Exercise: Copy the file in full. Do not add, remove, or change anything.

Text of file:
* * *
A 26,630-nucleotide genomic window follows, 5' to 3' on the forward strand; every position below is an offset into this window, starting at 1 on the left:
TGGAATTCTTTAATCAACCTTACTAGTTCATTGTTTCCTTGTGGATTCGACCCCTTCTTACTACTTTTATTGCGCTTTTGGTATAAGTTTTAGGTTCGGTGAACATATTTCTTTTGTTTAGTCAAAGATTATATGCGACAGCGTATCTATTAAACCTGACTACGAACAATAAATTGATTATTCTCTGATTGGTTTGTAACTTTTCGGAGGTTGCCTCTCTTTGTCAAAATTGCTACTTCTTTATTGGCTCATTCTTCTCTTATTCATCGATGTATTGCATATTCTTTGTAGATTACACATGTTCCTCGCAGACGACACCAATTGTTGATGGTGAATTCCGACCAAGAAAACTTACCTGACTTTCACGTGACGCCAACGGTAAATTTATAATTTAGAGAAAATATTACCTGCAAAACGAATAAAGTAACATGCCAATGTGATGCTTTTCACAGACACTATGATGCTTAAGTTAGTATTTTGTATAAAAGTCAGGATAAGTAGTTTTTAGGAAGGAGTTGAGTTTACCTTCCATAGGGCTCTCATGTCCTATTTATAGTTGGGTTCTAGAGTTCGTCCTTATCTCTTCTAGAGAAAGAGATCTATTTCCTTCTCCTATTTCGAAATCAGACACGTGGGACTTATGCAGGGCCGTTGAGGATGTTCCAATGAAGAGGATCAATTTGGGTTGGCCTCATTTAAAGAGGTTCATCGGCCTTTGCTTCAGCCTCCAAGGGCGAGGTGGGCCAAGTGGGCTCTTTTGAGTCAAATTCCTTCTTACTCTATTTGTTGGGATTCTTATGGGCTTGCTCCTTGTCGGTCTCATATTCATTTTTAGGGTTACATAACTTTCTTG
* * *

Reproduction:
A 26,630-nucleotide genomic window follows, 5' to 3' on the forward strand; every position below is an offset into this window, starting at 1 on the left:
TGGAATTCTTTAATCAACCTTACTAGTTCATTGTTTCCTTGTGGATTCGACCCCTTCTTACTACTTTTATTGCGCTTTTGGTATAAGTTTTAGGTTCGGTGAACATATTTCTTTTGTTTAGTCAAAGATTATATGCGACAGCGTATCTATTAAACCTGACTACGAACAATAAATTGATTATTCTCTGATTGGTTTGTAACTTTTCGGAGGTTGCCTCTCTTTGTCAAAATTGCTACTTCTTTATTGGCTCATTCTTCTCTTATTCATCGATGTATTGCATATTCTTTGTAGATTACACATGTTCCTCGCAGACGACACCAATTGTTGATGGTGAATTCCGACCAAGAAAACTTACCTGACTTTCACGTGACGCCAACGGTAAATTTATAATTTAGAGAAAATATTACCTGCAAAACGAATAAAGTAACATGCCAATGTGATGCTTTTCACAGACACTATGATGCTTAAGTTAGTATTTTGTATAAAAGTCAGGATAAGTAGTTTTTAGGAAGGAGTTGAGTTTACCTTCCATAGGGCTCTCATGTCCTATTTATAGTTGGGTTCTAGAGTTCGTCCTTATCTCTTCTAGAGAAAGAGATCTATTTCCTTCTCCTATTTCGAAATCAGACACGTGGGACTTATGCAGGGCCGTTGAGGATGTTCCAATGAAGAGGATCAATTTGGGTTGGCCTCATTTAAAGAGGTTCATCGGCCTTTGCTTCAGCCTCCAAGGGCGAGGTGGGCCAAGTGGGCTCTTTTGAGTCAAATTCCTTCTTACTCTATTTGTTGGGATTCTTATGGGCTTGCTCCTTGTCGGTCTCATATTCATTTTTAGGGTTACATAACTTTCTTG